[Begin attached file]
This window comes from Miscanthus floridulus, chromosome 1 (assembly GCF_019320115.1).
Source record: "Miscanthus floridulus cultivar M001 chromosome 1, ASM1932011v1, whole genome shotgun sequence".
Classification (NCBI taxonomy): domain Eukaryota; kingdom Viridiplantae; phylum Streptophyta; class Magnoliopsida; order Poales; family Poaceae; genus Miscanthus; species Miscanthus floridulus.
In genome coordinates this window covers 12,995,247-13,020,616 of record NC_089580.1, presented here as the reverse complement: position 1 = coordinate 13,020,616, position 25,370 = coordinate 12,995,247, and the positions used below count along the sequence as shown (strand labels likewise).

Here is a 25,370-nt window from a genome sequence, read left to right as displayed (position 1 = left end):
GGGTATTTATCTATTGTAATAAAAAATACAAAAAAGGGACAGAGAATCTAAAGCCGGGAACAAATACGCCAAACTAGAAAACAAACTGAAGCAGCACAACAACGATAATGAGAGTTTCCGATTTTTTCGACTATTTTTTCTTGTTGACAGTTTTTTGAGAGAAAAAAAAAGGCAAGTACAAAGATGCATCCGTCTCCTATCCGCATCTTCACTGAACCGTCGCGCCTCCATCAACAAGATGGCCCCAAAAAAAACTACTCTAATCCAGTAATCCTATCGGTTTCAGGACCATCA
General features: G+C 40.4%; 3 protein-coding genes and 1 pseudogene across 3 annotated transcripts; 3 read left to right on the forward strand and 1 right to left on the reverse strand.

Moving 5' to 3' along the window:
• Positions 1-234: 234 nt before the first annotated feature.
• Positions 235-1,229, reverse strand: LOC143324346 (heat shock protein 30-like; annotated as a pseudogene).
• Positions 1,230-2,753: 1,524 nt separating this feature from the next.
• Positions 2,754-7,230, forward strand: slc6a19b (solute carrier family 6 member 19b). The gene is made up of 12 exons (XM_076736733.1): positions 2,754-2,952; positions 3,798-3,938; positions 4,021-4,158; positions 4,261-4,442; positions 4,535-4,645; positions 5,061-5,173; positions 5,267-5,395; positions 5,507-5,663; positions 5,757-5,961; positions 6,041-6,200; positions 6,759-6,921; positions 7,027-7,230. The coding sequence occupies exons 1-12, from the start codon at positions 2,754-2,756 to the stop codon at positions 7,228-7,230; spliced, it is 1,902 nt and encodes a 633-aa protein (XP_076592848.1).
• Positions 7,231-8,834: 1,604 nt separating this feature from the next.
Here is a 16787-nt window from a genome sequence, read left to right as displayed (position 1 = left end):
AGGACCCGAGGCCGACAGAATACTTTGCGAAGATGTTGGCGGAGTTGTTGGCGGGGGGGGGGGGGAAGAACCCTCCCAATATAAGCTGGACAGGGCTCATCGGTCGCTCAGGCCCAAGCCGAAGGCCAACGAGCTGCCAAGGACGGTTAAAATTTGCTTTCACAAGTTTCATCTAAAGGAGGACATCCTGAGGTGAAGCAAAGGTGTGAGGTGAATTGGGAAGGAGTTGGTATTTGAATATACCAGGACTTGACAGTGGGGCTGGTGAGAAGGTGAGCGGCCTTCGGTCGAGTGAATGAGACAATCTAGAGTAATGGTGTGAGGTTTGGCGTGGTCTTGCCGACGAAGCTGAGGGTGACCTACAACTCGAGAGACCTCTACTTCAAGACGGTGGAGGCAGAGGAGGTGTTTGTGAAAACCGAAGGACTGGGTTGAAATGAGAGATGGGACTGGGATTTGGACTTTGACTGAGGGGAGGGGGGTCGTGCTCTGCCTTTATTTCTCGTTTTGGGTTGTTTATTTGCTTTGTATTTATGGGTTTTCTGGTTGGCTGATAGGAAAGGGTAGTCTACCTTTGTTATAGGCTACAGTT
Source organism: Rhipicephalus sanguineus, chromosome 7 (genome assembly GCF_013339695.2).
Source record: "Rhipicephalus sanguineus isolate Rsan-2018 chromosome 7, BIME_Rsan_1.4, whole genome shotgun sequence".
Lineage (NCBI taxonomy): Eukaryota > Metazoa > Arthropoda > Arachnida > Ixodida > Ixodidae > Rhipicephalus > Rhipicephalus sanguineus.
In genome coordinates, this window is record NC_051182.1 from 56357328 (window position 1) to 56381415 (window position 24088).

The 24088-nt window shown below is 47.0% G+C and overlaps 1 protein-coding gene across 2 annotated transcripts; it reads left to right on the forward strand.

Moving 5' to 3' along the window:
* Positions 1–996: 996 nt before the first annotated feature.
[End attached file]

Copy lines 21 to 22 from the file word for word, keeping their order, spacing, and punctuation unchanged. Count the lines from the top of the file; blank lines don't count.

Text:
Moving 5' to 3' along the window:
* Positions 1–996: 996 nt before the first annotated feature.